alt text

share|improve this answer
    
Does this line replace mine entirely? –  skarama Jan 4 '10 at 19:07
    
Yes, unless you want to support IE 4 or older. –  CMS Jan 4 '10 at 19:08
    
Thank you kind sir! –  skarama Jan 4 '10 at 19:14

The following seems to be more user-friendly.

var tipobj;
if (document.all)
    tipobj = document.all["dhtmltooltip"];
else if (document.getElementById)
    tipobj = document.getElementById("dhtmltooltip");
else
    tipobj = "";
share|improve this answer
    
Perhaps, but it still uses square bracket notation, so doesn't answer the question. –  Quentin Jan 4 '10 at 18:58
    
You can change document.all["dhtmltooltip"] to document.all.dhtmltooltip if you like. –  Li0liQ Jan 4 '10 at 19:02
    
You can, and that is the core of what the question is about. –  Quentin Jan 4 '10 at 19:04
    
Yep, thanks a lot! –  skarama Jan 4 '10 at 19:05

A quick Google search says that document.all is only used to support IE4. It is an array that allows the browser to access different parts of the DOM (see here.)

The code you posted first checks if document.all exists. If not, it sets tipobj to "". Now, beyond this, it's not really worth deciphering the line you posted unless you really want IE4 support. Since very few people still use IE4 and this piece of code isn't compliant to any modern standards, I'd just drop that line and set tipobj to "".

share|improve this answer
    
What does that have to do with using dot notation? –  Quentin Jan 4 '10 at 18:59

It looks like the only real issues are formatting/syntax. This should work exactly the same and conform to javascript best practice. The main difference is using javascript dot notation instead of bracket notation.

if (ie || ns6) {
    var tipobj = document.all ? document.all.dhtmltooltip : document.getElementById ? document.getElementById("dhtmltooltip") : "";
}
share|improve this answer

It's using capability checking to retrieve an element with the id dhtmltooltip and falling back to an empty String if there is not a capability for doing the retrieval.

UPDATE: As others have pointed out, the check for getElementById should be first, and could probably be omitted since any browser that could be called "modern" with a straight face has had it for a long time.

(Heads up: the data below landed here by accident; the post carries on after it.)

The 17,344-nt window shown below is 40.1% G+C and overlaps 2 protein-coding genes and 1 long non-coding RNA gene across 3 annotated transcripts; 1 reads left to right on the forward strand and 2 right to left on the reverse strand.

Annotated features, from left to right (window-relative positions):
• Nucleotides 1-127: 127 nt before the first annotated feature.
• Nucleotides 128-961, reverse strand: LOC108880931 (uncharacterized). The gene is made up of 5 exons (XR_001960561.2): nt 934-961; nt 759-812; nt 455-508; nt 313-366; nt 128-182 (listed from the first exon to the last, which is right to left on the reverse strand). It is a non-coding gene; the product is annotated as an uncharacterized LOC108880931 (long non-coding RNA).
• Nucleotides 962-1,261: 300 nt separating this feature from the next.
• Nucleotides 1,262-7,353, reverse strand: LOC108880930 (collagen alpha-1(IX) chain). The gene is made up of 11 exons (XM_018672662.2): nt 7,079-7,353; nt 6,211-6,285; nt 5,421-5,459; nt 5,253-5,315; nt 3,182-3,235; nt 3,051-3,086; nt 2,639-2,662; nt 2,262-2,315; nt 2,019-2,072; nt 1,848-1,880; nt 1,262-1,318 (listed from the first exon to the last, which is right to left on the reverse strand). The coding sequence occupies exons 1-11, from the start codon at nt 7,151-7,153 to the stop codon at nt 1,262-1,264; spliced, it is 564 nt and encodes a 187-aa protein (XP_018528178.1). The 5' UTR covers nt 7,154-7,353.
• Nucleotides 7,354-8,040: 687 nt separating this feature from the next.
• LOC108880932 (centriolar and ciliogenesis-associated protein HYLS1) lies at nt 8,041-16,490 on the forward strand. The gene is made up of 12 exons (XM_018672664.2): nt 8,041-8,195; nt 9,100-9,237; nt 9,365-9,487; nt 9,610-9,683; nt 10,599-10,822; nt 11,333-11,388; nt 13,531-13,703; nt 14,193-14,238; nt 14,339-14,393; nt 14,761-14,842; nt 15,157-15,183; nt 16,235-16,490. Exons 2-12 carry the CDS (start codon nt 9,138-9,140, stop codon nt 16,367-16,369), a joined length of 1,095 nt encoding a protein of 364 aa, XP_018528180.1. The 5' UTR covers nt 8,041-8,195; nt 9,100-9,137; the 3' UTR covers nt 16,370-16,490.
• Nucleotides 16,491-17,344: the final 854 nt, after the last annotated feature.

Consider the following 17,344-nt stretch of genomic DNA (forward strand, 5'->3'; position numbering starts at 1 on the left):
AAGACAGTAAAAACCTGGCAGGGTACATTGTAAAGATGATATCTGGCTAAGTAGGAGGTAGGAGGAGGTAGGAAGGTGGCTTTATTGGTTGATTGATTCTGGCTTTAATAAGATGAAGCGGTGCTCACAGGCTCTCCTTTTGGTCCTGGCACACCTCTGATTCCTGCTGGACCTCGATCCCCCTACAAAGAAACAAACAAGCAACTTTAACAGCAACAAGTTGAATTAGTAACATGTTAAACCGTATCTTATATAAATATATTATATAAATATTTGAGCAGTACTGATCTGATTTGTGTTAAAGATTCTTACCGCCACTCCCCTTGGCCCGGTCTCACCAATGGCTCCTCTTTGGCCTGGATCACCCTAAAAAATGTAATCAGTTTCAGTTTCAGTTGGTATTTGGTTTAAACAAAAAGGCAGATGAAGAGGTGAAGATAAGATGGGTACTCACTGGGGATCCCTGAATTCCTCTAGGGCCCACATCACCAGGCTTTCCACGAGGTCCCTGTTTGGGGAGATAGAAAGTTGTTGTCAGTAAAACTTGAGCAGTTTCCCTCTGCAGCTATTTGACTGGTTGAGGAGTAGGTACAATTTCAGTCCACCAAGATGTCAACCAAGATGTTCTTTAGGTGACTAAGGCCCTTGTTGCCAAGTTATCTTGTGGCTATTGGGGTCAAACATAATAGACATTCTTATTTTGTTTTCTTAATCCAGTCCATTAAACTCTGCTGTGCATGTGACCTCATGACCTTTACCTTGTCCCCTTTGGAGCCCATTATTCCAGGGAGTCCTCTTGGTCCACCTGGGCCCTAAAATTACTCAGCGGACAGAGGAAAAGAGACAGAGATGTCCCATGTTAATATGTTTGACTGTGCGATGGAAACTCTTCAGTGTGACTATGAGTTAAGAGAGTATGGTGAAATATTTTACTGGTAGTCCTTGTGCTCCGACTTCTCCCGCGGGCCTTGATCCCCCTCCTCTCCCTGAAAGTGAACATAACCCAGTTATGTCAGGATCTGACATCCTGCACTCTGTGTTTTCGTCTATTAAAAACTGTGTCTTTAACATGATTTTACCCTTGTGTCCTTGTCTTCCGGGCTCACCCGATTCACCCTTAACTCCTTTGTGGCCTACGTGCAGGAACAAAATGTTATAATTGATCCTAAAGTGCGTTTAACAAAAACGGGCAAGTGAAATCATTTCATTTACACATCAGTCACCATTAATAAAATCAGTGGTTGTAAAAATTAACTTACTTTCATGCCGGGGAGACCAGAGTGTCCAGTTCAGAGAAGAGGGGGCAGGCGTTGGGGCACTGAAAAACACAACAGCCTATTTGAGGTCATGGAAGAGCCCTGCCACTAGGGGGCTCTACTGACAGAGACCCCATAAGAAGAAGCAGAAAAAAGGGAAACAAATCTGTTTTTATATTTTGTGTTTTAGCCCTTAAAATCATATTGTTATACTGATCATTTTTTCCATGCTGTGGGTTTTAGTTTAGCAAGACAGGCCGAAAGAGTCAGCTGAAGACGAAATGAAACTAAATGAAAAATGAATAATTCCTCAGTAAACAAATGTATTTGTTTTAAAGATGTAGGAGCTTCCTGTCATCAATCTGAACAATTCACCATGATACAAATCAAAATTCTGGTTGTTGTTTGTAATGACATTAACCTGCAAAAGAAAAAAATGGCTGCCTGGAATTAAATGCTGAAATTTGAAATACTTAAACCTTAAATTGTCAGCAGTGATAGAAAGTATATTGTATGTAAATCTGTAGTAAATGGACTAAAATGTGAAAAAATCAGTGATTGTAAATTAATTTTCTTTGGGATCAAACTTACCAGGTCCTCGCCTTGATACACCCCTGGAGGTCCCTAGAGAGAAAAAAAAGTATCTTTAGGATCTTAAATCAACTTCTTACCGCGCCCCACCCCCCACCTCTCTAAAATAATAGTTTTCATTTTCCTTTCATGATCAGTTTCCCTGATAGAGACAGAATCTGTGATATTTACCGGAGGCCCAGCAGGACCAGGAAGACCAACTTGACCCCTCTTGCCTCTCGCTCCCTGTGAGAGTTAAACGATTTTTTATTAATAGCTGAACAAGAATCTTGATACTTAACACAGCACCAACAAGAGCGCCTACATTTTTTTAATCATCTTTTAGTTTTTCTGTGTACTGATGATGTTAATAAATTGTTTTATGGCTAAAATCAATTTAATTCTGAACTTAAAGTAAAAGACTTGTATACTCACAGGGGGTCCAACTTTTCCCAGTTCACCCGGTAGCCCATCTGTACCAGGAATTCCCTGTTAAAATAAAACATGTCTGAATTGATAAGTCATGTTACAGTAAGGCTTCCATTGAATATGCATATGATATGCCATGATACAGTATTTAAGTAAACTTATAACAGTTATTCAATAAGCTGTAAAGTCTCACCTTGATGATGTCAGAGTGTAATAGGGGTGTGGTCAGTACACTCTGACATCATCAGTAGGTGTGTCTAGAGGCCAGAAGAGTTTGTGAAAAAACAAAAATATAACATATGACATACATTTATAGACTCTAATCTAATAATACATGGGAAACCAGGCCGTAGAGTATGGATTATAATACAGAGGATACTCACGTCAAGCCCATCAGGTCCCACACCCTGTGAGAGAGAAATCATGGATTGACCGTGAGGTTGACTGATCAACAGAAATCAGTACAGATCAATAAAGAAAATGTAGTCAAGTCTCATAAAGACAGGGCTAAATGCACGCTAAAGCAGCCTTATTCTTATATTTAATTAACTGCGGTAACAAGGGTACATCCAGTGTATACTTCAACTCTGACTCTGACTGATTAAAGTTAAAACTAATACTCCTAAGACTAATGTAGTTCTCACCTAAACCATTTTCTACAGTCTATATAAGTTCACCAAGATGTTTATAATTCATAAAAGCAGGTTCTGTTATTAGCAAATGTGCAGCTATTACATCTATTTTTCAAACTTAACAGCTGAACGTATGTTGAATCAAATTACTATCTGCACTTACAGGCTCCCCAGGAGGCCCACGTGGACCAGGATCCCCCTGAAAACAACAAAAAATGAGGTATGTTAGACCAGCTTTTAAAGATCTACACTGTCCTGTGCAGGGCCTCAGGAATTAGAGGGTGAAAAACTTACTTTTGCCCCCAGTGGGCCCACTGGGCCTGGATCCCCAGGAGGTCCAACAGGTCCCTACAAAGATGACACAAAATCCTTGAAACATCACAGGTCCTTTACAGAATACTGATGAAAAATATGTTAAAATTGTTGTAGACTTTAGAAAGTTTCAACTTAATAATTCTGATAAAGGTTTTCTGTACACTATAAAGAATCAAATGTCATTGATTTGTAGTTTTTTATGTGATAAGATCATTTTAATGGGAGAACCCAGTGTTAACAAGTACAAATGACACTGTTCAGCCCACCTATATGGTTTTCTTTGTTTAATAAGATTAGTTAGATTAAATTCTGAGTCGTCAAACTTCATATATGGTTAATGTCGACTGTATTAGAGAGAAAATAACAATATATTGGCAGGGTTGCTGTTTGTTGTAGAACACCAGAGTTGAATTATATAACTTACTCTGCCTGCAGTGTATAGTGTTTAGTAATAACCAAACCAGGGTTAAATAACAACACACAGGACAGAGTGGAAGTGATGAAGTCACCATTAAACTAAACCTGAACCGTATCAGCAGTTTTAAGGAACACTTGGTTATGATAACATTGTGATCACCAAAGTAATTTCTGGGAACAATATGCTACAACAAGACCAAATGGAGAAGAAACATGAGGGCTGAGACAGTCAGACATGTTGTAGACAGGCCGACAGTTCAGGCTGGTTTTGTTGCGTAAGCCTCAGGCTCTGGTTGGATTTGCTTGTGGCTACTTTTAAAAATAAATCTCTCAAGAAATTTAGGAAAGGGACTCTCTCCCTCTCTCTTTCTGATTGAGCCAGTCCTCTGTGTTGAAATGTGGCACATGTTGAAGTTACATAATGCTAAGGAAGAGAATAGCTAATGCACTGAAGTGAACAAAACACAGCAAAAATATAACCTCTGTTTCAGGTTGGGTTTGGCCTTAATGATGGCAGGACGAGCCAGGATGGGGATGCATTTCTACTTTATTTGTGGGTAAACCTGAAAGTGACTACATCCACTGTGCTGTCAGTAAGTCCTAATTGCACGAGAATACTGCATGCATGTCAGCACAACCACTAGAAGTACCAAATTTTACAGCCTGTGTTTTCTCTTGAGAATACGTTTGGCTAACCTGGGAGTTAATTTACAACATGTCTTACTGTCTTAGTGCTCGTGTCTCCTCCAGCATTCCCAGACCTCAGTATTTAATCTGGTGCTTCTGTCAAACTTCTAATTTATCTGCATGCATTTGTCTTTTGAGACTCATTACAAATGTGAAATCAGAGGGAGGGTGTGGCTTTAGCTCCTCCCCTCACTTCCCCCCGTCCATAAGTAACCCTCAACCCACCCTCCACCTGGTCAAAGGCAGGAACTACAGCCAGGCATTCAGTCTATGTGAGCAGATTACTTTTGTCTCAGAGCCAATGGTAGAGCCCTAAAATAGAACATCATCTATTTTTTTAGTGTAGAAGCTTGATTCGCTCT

UPDATE 2: With the new context, JSLint is complaining that it isn't document.all.dhtmltooltip. You should probably just rewrite the whole thing as:

var tipobj = document.getElementById("dhtmltooltip");

and be done with it.

share|improve this answer
1  
What does that have to do with using dot notation? –  Quentin Jan 4 '10 at 18:59
    
So this line would replace my entire line, make it lighter and more current but still work the same? –  skarama Jan 4 '10 at 19:11
    
As long as you don't care about supporting IE 4 and other incredibly ancient browsers. –  Hank Gay Jan 4 '10 at 19:12
    
Hehe, not at all, thanks a lot Hank! –  skarama Jan 4 '10 at 19:13
    
You're welcome. –  Hank Gay Jan 4 '10 at 19:14

why not just use:

var tipobj = dhtmltooltip.id

Not sure why the long version is required unless the dot notation doesnt work in all browsers?

share|improve this answer

If the dot notation is a problem, you can always set the /*jslint sub: true */ option to override it.

share|improve this answer

As is was answered by Quentin both ways are valid.

One of the reasons why I prefer to use elem.bar instead of elem['bar'] is that it saves 3 characters. Surely this is not a big improvement, but a free 3 bites per assignment is not bad.

share|improve this answer

Your Answer

 
discard

By posting your answer, you agree to the privacy policy and terms of service.

Not the answer you're looking for? Browse other questions tagged or ask your own question.